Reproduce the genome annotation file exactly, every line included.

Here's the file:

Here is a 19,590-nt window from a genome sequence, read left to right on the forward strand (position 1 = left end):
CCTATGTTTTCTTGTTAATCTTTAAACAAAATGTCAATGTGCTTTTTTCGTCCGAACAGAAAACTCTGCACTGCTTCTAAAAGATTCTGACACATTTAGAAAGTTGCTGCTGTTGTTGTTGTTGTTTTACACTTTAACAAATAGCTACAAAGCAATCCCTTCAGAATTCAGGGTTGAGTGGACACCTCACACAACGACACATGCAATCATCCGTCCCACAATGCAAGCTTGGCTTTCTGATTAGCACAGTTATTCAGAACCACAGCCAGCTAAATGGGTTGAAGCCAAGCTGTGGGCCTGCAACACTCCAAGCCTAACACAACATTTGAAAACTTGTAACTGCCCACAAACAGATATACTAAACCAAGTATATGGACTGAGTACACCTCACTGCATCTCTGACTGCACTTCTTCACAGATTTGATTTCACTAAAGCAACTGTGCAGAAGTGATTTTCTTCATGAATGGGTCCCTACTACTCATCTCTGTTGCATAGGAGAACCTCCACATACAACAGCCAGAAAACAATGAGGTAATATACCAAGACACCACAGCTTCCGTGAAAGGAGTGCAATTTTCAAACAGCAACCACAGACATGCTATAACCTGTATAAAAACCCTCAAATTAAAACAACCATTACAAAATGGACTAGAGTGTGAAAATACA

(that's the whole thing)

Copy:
Here is a 19,590-nt window from a genome sequence, read left to right on the forward strand (position 1 = left end):
CCTATGTTTTCTTGTTAATCTTTAAACAAAATGTCAATGTGCTTTTTTCGTCCGAACAGAAAACTCTGCACTGCTTCTAAAAGATTCTGACACATTTAGAAAGTTGCTGCTGTTGTTGTTGTTGTTTTACACTTTAACAAATAGCTACAAAGCAATCCCTTCAGAATTCAGGGTTGAGTGGACACCTCACACAACGACACATGCAATCATCCGTCCCACAATGCAAGCTTGGCTTTCTGATTAGCACAGTTATTCAGAACCACAGCCAGCTAAATGGGTTGAAGCCAAGCTGTGGGCCTGCAACACTCCAAGCCTAACACAACATTTGAAAACTTGTAACTGCCCACAAACAGATATACTAAACCAAGTATATGGACTGAGTACACCTCACTGCATCTCTGACTGCACTTCTTCACAGATTTGATTTCACTAAAGCAACTGTGCAGAAGTGATTTTCTTCATGAATGGGTCCCTACTACTCATCTCTGTTGCATAGGAGAACCTCCACATACAACAGCCAGAAAACAATGAGGTAATATACCAAGACACCACAGCTTCCGTGAAAGGAGTGCAATTTTCAAACAGCAACCACAGACATGCTATAACCTGTATAAAAACCCTCAAATTAAAACAACCATTACAAAATGGACTAGAGTGTGAAAATACA